Five Ways to Save for College & Retirement
As our children get older, we start looking more closely at saving for college and retirement. Being a work-at-home parent makes it even more necessary to start setting aside money for our future, as I don’t have an employer doing it for me. Like many Americans, living paycheck to paycheck can make it difficult to set money aside for college and retirement. Did you know that the cost of a college education continues to rise faster than inflation, about 5 percent per year? Did you also know that the average sticker-price for four years at a private college is now more than $150,000? Even going to your state’s university runs about an average of $17,131 a year, according to the College Board.
I don’t know about you, but that sounds REALLY scary and overwhelming to me – especially considering that fact that between Frank and I, we have 6 kids! Well retirement is gonna be even more expensive that! Thankfully, I found a great article, entitled, “Savings: Five Ways to Save For College and Retirement,” and there were some great ideas to help us get started.
1. PUT RETIREMENT FIRST.
I recently learned that student loan debt has risen above $1 trillion and the average student’s debt at graduation now exceeds $25,000, according to the Project on Student Debt. To keep their children from being financially overburdened by college costs, many parents often times unwisely sink thousands of dollars into their child’s education – money that otherwise would have gone toward their own retirement. Paying for college has to take a back seat to retirement, says Kalman Chany, a New York financial aid consultant and author of “Paying for College Without Going Broke.” He suggests to first making sure that your retirement savings are on track before pitching in lots of cash for college.
For students who do end up accruing significant debt to finance their education, international debt collection services can provide a valuable resource for managing their repayment obligations. These services can help borrowers navigate the complex legal and financial frameworks of different countries, ensuring that they can fulfill their obligations while minimizing the impact on their credit scores and financial stability. If you’re struggling with student loan debt or other forms of debt, there are many resources available to help you find relief and regain control of your finances. Check out this site for more information on debt management and debt relief options.
2. START EARLY ON COLLEGE SAVINGS.
It is important to start saving money early for college, especially as the costs of tuition continue to rise. “People who can save even $25 or $50 a month can amass a decent-sized college account,” says Lynn O’Shaughnessy, a college consultant and author of “The College Solution.” A great way to save for college is by setting up a 529 college savings plan, which allows you to take advantage of the tax-free withdrawals for education costs.
3. SET ASIDE 11 TO 15 PERCENT OF PAY FOR RETIREMENT.
There isn’t really a recommended set amount of money you should have for retirement, but it is generally thought that you’ll need to make anywhere from 70 percent to 85 percent of your pre-retirement income to maintain a similar standard of living in retirement. To reach this level of financial security, many financial planners say to focus on saving 11 percent to 15 percent of pay over a 40-year career. This sounds really overwhelming when you have house payments and maybe even college debts of your own. But remember that this amount can come gradually.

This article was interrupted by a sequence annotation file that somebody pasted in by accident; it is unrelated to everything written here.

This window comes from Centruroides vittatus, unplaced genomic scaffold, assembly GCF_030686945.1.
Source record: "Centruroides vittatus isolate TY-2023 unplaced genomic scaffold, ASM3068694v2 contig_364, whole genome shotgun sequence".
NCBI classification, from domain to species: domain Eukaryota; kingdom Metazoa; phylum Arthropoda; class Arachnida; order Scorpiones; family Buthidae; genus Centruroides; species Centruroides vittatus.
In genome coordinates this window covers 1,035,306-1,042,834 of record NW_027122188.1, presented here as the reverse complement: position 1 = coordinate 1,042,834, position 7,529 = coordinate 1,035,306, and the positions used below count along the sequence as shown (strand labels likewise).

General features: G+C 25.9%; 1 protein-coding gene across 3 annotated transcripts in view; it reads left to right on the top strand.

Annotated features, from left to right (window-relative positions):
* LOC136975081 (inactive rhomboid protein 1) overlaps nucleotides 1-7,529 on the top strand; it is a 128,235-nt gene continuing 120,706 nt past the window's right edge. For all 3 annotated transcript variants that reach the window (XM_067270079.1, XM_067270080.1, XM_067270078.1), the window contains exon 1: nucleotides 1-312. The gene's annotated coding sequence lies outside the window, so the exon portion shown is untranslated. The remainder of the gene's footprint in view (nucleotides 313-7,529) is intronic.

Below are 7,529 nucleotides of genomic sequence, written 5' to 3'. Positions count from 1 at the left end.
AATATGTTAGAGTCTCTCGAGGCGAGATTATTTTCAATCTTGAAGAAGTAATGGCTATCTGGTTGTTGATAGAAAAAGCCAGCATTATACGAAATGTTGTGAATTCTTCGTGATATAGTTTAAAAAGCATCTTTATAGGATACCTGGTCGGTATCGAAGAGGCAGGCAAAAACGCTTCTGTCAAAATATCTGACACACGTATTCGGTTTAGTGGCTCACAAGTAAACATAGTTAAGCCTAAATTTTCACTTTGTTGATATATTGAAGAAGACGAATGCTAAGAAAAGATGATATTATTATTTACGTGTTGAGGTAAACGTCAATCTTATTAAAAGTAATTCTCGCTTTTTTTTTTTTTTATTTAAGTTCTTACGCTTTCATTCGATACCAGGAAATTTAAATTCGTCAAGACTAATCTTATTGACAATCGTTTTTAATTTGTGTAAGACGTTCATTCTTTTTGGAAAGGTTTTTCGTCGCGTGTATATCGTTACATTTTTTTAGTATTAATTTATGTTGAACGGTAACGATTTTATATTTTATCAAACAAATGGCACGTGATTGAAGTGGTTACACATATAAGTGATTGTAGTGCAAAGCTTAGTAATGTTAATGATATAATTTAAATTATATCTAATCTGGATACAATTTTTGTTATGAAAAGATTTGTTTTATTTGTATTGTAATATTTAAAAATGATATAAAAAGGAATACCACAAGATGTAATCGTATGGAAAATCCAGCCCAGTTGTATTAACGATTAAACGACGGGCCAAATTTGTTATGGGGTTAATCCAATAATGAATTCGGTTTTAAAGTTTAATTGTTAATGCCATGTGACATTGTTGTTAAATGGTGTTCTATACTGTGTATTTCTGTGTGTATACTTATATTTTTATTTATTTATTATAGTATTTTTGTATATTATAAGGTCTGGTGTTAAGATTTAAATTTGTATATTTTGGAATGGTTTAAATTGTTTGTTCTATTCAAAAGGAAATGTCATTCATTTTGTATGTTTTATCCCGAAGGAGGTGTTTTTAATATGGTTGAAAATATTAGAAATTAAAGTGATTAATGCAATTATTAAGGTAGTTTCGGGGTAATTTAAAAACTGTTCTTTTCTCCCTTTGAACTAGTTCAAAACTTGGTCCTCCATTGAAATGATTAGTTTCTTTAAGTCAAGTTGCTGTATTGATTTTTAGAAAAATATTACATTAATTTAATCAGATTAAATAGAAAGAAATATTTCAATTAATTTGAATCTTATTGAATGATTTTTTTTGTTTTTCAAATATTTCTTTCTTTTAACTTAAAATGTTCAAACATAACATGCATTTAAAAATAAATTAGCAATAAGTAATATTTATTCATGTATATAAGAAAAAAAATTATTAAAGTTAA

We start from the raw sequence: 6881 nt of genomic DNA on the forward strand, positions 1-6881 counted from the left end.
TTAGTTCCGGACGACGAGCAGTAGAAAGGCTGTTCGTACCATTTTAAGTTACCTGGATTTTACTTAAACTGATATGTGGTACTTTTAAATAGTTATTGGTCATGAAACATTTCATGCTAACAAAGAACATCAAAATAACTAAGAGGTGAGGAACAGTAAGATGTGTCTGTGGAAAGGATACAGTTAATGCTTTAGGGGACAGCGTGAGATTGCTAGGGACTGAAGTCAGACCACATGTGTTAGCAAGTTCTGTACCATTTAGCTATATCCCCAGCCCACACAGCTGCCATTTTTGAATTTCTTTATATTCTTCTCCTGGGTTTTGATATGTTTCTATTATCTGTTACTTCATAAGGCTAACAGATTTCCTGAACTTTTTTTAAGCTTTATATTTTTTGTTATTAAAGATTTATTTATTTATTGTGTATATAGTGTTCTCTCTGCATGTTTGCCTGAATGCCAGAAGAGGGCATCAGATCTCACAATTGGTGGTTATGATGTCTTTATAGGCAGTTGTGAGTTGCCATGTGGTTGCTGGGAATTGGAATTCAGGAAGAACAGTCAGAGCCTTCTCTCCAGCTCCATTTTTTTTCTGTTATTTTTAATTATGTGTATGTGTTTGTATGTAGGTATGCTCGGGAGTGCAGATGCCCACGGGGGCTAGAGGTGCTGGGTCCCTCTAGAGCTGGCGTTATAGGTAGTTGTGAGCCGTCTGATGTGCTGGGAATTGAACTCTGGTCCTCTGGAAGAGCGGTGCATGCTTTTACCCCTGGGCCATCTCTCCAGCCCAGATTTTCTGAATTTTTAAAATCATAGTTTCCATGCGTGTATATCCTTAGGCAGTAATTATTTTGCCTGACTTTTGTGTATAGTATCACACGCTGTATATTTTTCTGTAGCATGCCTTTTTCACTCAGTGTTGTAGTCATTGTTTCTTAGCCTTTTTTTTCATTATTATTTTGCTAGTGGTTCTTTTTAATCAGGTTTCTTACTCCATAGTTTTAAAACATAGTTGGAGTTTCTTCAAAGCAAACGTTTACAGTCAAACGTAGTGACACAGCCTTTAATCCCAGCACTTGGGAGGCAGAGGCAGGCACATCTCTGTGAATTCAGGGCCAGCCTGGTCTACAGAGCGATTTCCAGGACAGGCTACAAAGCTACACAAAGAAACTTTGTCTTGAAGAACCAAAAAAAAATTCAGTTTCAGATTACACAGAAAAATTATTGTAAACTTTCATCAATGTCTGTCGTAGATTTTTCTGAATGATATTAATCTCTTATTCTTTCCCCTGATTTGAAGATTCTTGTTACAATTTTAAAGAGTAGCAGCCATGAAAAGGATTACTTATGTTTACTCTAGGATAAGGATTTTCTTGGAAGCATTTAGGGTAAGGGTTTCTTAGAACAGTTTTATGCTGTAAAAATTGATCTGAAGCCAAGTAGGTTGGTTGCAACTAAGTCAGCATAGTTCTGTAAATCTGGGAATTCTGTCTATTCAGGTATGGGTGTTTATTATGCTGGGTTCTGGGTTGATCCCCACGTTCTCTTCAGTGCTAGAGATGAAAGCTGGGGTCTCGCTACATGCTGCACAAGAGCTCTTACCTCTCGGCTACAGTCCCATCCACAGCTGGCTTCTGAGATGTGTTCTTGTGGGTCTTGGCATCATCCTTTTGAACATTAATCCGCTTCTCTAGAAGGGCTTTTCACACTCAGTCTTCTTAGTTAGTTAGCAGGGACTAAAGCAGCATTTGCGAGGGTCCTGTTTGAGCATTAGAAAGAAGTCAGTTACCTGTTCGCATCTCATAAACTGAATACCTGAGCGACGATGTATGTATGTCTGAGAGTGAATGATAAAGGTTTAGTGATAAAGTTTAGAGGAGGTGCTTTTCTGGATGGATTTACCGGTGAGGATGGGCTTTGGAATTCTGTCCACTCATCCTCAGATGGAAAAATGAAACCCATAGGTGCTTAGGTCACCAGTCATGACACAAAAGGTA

A good way to start is by contributing 3 percent to 401(k) accounts if your employer offers them. Or up to 6 percent if that’s what you need to contribute to qualify for the company’s free “match” money. Then, if you get a raise, you can put all but 1 percent toward your retirement account.
4. INVOLVE YOUR CHILD IN THE COLLEGE PLANNING PROCESS
Start talking to your children at an early age about the importance of going to college. You might even consider setting aside part of your child’s allowance for college savings, which conveys to your child that the financial responsibility will be shared. When your child gets to high school, you can then start talking about the numbers. Let your child know how much money you will be willing to contribute towards his or her college education.
5. WORK AT REDUCING THE COST OF COLLEGE.
I don’t know about you, but I love avoiding paying full price on pretty much anything! There are several strategies that can help you avoid paying full price for college tuition. One is to encourage your child to graduate a semester or two early. Taking as many Advanced Placement courses as possible in high school and perhaps a community college class or two in the summer, could give a student a full year’s worth of college credit. Spending the first year or two at a local community college before transferring to a four-year college can also reduce the cost of college expenses.
Another way is to strategically apply to colleges. Many parents assume that their state university is the least expensive option, but often times, this is not the case. Many private colleges offer extremely generous merit aid to students with strong grades and standardized test scores, even if your child wasn’t at the top of their class. Some states even offer reciprocity for students from neighboring states to attend without paying out-of-state tuition costs.
“Some families are willing to just break the bank” for their kids’ college education, O’Shaughnessy says. “They shouldn’t.” Especially if they want to have a comfortable retirement too.
This post was inspired by Genworth Financial. All opinions expressed in this post are 100% mine. For more information about long-term care, visit the Genworth Financial website.
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